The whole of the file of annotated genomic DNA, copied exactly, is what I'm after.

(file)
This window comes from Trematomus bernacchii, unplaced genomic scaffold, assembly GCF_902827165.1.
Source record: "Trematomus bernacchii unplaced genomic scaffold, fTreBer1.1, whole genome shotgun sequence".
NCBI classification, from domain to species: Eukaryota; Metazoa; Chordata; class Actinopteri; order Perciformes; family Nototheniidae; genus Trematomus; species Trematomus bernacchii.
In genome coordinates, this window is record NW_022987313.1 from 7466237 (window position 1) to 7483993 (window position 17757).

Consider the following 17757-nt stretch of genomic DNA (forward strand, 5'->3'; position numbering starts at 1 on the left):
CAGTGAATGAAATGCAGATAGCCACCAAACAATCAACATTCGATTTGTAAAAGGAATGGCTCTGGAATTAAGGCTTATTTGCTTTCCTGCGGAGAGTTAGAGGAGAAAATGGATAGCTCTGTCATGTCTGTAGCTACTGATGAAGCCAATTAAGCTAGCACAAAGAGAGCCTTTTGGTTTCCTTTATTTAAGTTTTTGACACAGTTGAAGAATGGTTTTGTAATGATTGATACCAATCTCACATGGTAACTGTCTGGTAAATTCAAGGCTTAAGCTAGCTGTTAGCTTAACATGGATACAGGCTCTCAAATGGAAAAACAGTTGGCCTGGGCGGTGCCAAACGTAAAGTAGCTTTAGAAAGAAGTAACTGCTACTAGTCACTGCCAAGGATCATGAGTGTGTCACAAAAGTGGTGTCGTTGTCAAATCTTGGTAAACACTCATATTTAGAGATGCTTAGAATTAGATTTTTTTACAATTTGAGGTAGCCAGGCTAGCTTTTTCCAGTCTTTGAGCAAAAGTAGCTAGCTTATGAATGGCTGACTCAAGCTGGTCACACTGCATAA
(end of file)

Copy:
This window comes from Trematomus bernacchii, unplaced genomic scaffold, assembly GCF_902827165.1.
Source record: "Trematomus bernacchii unplaced genomic scaffold, fTreBer1.1, whole genome shotgun sequence".
NCBI classification, from domain to species: Eukaryota; Metazoa; Chordata; class Actinopteri; order Perciformes; family Nototheniidae; genus Trematomus; species Trematomus bernacchii.
In genome coordinates, this window is record NW_022987313.1 from 7466237 (window position 1) to 7483993 (window position 17757).

Consider the following 17757-nt stretch of genomic DNA (forward strand, 5'->3'; position numbering starts at 1 on the left):
CAGTGAATGAAATGCAGATAGCCACCAAACAATCAACATTCGATTTGTAAAAGGAATGGCTCTGGAATTAAGGCTTATTTGCTTTCCTGCGGAGAGTTAGAGGAGAAAATGGATAGCTCTGTCATGTCTGTAGCTACTGATGAAGCCAATTAAGCTAGCACAAAGAGAGCCTTTTGGTTTCCTTTATTTAAGTTTTTGACACAGTTGAAGAATGGTTTTGTAATGATTGATACCAATCTCACATGGTAACTGTCTGGTAAATTCAAGGCTTAAGCTAGCTGTTAGCTTAACATGGATACAGGCTCTCAAATGGAAAAACAGTTGGCCTGGGCGGTGCCAAACGTAAAGTAGCTTTAGAAAGAAGTAACTGCTACTAGTCACTGCCAAGGATCATGAGTGTGTCACAAAAGTGGTGTCGTTGTCAAATCTTGGTAAACACTCATATTTAGAGATGCTTAGAATTAGATTTTTTTACAATTTGAGGTAGCCAGGCTAGCTTTTTCCAGTCTTTGAGCAAAAGTAGCTAGCTTATGAATGGCTGACTCAAGCTGGTCACACTGCATAA